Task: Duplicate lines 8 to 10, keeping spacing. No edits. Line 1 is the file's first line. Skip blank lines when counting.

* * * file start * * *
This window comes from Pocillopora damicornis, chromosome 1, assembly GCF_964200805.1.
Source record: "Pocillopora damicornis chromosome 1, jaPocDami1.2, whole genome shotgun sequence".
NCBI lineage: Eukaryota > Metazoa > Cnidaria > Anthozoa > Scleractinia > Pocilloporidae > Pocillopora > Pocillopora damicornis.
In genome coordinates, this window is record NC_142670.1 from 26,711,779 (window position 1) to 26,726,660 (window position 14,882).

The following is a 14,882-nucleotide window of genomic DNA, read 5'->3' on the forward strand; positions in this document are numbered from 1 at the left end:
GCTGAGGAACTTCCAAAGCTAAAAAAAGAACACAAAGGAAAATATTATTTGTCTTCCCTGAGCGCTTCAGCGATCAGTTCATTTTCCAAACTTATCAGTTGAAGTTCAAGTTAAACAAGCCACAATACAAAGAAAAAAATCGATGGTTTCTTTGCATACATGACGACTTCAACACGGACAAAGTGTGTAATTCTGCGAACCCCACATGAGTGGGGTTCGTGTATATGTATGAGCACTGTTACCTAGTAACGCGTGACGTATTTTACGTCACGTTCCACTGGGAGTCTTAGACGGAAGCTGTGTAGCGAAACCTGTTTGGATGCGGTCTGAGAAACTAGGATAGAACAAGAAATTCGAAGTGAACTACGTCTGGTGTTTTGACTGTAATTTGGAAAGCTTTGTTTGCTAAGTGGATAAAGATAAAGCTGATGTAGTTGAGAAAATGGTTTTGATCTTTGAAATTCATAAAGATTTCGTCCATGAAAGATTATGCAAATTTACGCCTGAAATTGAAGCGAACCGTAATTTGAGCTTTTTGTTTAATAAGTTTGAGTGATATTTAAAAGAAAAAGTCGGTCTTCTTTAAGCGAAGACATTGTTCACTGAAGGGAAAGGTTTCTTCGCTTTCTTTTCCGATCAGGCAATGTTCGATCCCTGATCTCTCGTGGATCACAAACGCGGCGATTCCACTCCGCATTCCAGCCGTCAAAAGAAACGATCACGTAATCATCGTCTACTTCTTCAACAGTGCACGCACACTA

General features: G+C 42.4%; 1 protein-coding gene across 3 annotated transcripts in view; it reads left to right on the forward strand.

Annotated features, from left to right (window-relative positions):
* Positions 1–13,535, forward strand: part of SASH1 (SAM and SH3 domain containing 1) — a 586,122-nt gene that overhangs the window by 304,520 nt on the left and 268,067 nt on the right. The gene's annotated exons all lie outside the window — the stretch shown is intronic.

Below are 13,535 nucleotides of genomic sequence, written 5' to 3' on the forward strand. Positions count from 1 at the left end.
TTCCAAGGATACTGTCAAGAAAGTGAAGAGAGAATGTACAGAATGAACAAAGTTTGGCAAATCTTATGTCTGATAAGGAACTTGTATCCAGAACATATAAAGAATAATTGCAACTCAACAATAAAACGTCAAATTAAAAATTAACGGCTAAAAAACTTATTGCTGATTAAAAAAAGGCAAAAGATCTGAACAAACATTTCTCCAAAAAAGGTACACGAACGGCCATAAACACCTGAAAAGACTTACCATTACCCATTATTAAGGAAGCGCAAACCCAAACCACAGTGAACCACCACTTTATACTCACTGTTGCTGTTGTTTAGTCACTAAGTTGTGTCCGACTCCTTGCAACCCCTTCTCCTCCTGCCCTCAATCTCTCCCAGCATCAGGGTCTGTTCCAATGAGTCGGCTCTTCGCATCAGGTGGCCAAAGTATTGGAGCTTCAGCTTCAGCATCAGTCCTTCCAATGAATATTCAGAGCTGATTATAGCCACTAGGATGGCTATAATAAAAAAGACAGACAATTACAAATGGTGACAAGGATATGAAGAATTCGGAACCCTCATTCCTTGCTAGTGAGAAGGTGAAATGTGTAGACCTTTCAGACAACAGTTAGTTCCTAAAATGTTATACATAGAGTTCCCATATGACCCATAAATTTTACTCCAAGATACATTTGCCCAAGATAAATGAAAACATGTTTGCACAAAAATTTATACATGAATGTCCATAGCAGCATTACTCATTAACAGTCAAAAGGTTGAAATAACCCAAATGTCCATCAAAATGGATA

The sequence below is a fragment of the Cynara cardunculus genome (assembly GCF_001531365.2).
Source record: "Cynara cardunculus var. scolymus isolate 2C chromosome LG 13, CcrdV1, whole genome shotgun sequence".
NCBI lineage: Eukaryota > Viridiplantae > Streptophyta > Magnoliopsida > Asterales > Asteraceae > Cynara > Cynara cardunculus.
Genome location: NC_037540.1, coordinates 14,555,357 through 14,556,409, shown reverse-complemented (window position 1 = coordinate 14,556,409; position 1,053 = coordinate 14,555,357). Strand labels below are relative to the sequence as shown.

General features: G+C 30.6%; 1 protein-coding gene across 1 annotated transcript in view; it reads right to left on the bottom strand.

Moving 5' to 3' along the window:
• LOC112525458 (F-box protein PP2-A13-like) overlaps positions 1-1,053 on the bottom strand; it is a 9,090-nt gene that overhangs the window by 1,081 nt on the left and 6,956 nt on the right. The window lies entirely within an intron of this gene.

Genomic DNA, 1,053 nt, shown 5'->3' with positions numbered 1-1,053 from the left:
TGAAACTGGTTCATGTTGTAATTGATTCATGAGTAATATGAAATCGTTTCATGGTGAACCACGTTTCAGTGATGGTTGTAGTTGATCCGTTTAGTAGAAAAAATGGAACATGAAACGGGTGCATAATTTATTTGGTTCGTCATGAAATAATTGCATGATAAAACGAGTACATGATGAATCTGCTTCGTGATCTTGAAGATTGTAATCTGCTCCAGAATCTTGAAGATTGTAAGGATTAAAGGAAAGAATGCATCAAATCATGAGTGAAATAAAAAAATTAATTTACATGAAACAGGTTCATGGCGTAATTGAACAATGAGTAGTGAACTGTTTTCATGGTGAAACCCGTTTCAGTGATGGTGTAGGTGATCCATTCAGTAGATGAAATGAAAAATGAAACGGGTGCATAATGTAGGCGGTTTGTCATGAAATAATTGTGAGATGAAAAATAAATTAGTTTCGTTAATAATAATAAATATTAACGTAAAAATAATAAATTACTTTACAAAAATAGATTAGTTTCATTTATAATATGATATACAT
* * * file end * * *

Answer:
Annotated features, from left to right (window-relative positions):
* Positions 1–13,535, forward strand: part of SASH1 (SAM and SH3 domain containing 1) — a 586,122-nt gene that overhangs the window by 304,520 nt on the left and 268,067 nt on the right. The gene's annotated exons all lie outside the window — the stretch shown is intronic.

Below are 13,535 nucleotides of genomic sequence, written 5' to 3' on the forward strand. Positions count from 1 at the left end.